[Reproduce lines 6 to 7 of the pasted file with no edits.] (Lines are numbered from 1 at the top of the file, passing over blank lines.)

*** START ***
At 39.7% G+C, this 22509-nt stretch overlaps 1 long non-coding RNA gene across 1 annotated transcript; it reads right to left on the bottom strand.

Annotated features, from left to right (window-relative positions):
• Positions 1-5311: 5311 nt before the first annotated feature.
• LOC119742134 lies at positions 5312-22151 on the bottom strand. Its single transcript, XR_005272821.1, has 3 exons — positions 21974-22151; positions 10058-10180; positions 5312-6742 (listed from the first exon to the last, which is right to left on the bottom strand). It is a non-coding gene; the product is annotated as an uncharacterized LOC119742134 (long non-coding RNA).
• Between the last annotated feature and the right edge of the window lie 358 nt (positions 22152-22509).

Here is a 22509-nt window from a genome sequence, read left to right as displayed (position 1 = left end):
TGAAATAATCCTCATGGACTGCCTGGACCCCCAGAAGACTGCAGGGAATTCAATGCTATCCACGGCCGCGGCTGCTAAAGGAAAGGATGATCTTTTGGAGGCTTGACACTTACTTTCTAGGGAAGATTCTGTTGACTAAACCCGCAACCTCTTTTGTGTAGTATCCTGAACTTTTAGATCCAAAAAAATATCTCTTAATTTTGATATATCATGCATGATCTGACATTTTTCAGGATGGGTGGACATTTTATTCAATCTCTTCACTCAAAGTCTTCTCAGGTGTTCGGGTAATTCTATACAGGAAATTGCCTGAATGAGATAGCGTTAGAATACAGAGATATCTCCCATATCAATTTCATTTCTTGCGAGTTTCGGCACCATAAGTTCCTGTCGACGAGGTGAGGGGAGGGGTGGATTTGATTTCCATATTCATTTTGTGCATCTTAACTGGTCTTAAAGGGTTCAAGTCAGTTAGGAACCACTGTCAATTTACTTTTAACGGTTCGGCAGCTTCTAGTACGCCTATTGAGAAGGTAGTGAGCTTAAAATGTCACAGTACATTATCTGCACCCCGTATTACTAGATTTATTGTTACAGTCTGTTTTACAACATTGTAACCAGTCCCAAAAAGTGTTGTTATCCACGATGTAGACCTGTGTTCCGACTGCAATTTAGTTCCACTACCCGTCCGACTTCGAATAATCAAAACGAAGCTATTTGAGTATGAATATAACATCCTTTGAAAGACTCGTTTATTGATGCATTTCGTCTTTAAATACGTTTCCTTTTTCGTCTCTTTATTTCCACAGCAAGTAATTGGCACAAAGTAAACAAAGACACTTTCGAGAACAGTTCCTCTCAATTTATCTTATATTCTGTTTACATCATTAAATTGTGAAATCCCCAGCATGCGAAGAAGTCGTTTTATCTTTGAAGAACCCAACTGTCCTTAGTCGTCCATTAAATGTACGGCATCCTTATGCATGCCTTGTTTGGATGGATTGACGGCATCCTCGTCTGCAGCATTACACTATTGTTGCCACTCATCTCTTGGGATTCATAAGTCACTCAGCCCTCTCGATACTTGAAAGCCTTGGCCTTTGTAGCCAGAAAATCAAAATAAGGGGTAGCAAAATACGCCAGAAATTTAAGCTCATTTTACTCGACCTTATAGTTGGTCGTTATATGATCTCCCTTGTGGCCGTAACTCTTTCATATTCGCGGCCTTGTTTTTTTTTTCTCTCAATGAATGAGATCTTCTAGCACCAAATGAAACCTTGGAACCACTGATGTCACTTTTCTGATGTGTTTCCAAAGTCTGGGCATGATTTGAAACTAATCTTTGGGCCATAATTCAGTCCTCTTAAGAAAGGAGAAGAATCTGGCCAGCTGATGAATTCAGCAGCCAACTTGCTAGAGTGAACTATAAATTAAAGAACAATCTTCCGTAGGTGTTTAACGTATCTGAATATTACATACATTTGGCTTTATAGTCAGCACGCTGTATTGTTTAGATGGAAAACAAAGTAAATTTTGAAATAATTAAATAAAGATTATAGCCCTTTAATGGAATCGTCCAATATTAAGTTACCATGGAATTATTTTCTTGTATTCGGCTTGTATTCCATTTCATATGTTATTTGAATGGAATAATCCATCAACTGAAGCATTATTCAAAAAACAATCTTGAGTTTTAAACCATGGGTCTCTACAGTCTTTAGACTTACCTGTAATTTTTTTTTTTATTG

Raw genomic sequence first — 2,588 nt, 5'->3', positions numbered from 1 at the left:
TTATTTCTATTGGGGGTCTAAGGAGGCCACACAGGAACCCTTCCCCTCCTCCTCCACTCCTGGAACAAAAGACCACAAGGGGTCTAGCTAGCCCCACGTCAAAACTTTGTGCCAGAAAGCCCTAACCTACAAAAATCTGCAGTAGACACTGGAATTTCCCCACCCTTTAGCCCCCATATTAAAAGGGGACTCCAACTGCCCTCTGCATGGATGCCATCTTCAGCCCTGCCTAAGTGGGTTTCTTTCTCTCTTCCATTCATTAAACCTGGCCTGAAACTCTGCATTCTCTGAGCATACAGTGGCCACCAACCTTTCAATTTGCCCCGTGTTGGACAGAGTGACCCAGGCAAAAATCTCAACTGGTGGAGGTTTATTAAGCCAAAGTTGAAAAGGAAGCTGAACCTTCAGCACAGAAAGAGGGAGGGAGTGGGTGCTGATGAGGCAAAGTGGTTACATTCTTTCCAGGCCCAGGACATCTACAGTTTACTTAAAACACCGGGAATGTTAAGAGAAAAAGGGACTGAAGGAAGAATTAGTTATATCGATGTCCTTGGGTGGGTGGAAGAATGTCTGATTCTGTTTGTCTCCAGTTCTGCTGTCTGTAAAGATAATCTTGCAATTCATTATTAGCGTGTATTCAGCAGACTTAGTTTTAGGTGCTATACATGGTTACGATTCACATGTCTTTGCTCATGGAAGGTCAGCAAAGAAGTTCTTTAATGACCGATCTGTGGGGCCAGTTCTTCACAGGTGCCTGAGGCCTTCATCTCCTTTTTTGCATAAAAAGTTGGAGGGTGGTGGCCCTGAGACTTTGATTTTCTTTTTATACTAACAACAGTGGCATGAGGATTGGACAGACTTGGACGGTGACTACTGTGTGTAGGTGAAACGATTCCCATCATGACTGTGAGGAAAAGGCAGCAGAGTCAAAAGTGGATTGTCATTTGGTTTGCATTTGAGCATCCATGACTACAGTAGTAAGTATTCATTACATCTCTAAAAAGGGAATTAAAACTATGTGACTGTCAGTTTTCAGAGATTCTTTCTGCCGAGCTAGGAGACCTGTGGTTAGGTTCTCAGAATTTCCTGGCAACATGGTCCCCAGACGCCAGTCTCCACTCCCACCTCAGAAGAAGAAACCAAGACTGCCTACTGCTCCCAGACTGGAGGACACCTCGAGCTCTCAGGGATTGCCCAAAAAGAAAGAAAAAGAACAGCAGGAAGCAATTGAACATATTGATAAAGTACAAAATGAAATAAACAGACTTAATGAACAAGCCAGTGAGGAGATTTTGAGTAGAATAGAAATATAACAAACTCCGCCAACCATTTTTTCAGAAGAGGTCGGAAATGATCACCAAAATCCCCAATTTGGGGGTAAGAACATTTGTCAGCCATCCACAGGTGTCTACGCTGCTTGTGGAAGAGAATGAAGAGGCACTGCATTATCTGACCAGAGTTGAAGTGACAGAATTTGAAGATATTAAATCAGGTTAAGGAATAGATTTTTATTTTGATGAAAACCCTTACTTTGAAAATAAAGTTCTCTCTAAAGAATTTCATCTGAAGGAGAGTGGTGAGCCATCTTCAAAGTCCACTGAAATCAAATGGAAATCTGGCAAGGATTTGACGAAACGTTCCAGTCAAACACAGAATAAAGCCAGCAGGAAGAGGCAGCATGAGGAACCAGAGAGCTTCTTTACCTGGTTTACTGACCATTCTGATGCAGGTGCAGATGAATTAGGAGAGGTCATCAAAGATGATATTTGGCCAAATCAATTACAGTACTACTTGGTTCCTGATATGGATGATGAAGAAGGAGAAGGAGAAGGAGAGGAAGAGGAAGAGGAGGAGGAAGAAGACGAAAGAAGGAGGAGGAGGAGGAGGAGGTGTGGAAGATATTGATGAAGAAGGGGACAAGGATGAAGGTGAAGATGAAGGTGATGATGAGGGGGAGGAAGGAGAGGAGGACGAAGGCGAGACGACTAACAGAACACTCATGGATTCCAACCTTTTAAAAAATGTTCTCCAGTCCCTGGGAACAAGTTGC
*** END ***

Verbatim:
Here is a 22509-nt window from a genome sequence, read left to right as displayed (position 1 = left end):
TGAAATAATCCTCATGGACTGCCTGGACCCCCAGAAGACTGCAGGGAATTCAATGCTATCCACGGCCGCGGCTGCTAAAGGAAAGGATGATCTTTTGGAGGCTTGACACTTACTTTCTAGGGAAGATTCTGTTGACTAAACCCGCAACCTCTTTTGTGTAGTATCCTGAACTTTTAGATCCAAAAAAATATCTCTTAATTTTGATATATCATGCATGATCTGACATTTTTCAGGATGGGTGGACATTTTATTCAATCTCTTCACTCAAAGTCTTCTCAGGTGTTCGGGTAATTCTATACAGGAAATTGCCTGAATGAGATAGCGTTAGAATACAGAGATATCTCCCATATCAATTTCATTTCTTGCGAGTTTCGGCACCATAAGTTCCTGTCGACGAGGTGAGGGGAGGGGTGGATTTGATTTCCATATTCATTTTGTGCATCTTAACTGGTCTTAAAGGGTTCAAGTCAGTTAGGAACCACTGTCAATTTACTTTTAACGGTTCGGCAGCTTCTAGTACGCCTATTGAGAAGGTAGTGAGCTTAAAATGTCACAGTACATTATCTGCACCCCGTATTACTAGATTTATTGTTACAGTCTGTTTTACAACATTGTAACCAGTCCCAAAAAGTGTTGTTATCCACGATGTAGACCTGTGTTCCGACTGCAATTTAGTTCCACTACCCGTCCGACTTCGAATAATCAAAACGAAGCTATTTGAGTATGAATATAACATCCTTTGAAAGACTCGTTTATTGATGCATTTCGTCTTTAAATACGTTTCCTTTTTCGTCTCTTTATTTCCACAGCAAGTAATTGGCACAAAGTAAACAAAGACACTTTCGAGAACAGTTCCTCTCAATTTATCTTATATTCTGTTTACATCATTAAATTGTGAAATCCCCAGCATGCGAAGAAGTCGTTTTATCTTTGAAGAACCCAACTGTCCTTAGTCGTCCATTAAATGTACGGCATCCTTATGCATGCCTTGTTTGGATGGATTGACGGCATCCTCGTCTGCAGCATTACACTATTGTTGCCACTCATCTCTTGGGATTCATAAGTCACTCAGCCCTCTCGATACTTGAAAGCCTTGGCCTTTGTAGCCAGAAAATCAAAATAAGGGGTAGCAAAATACGCCAGAAATTTAAGCTCATTTTACTCGACCTTATAGTTGGTCGTTATATGATCTCCCTTGTGGCCGTAACTCTTTCATATTCGCGGCCTTGTTTTTTTTTTCTCTCAATGAATGAGATCTTCTAGCACCAAATGAAACCTTGGAACCACTGATGTCACTTTTCTGATGTGTTTCCAAAGTCTGGGCATGATTTGAAACTAATCTTTGGGCCATAATTCAGTCCTCTTAAGAAAGGAGAAGAATCTGGCCAGCTGATGAATTCAGCAGCCAACTTGCTAGAGTGAACTATAAATTAAAGAACAATCTTCCGTAGGTGTTTAACGTATCTGAATATTACATACATTTGGCTTTATAGTCAGCACGCTGTATTGTTTAGATGGAAAACAAAGTAAATTTTGAAATAATTAAATAAAGATTATAGCCCTTTAATGGAATCGTCCAATATTAAGTTACCATGGAATTATTTTCTTGTATTCGGCTTGTATTCCATTTCATATGTTATTTGAATGGAATAATCCATCAACTGAAGCATTATTCAAAAAACAATCTTGAGTTTTAAACCATGGGTCTCTACAGTCTTTAGACTTACCTGTAATTTTTTTTTTTATTG